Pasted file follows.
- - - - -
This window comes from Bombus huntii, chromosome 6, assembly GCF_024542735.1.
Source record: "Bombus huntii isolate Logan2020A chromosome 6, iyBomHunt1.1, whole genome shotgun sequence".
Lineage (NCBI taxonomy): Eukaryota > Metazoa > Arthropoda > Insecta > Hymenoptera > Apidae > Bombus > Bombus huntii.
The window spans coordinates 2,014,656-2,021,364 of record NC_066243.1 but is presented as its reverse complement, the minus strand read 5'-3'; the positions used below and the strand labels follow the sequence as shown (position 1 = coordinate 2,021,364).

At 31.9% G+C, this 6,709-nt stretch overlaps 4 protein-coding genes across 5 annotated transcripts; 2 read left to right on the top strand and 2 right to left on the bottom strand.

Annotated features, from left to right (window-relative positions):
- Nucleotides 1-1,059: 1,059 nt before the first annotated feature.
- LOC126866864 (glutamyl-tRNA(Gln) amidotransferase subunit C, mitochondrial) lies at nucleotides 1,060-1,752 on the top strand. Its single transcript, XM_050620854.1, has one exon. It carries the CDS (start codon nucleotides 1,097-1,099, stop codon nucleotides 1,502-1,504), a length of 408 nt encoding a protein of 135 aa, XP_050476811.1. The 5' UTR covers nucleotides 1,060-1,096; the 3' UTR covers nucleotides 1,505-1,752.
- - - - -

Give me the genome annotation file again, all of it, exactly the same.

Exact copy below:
This window comes from Bombus huntii, chromosome 6, assembly GCF_024542735.1.
Source record: "Bombus huntii isolate Logan2020A chromosome 6, iyBomHunt1.1, whole genome shotgun sequence".
Lineage (NCBI taxonomy): Eukaryota > Metazoa > Arthropoda > Insecta > Hymenoptera > Apidae > Bombus > Bombus huntii.
The window spans coordinates 2,014,656-2,021,364 of record NC_066243.1 but is presented as its reverse complement, the minus strand read 5'-3'; the positions used below and the strand labels follow the sequence as shown (position 1 = coordinate 2,021,364).

At 31.9% G+C, this 6,709-nt stretch overlaps 4 protein-coding genes across 5 annotated transcripts; 2 read left to right on the top strand and 2 right to left on the bottom strand.

Annotated features, from left to right (window-relative positions):
- Nucleotides 1-1,059: 1,059 nt before the first annotated feature.
- LOC126866864 (glutamyl-tRNA(Gln) amidotransferase subunit C, mitochondrial) lies at nucleotides 1,060-1,752 on the top strand. Its single transcript, XM_050620854.1, has one exon. It carries the CDS (start codon nucleotides 1,097-1,099, stop codon nucleotides 1,502-1,504), a length of 408 nt encoding a protein of 135 aa, XP_050476811.1. The 5' UTR covers nucleotides 1,060-1,096; the 3' UTR covers nucleotides 1,505-1,752.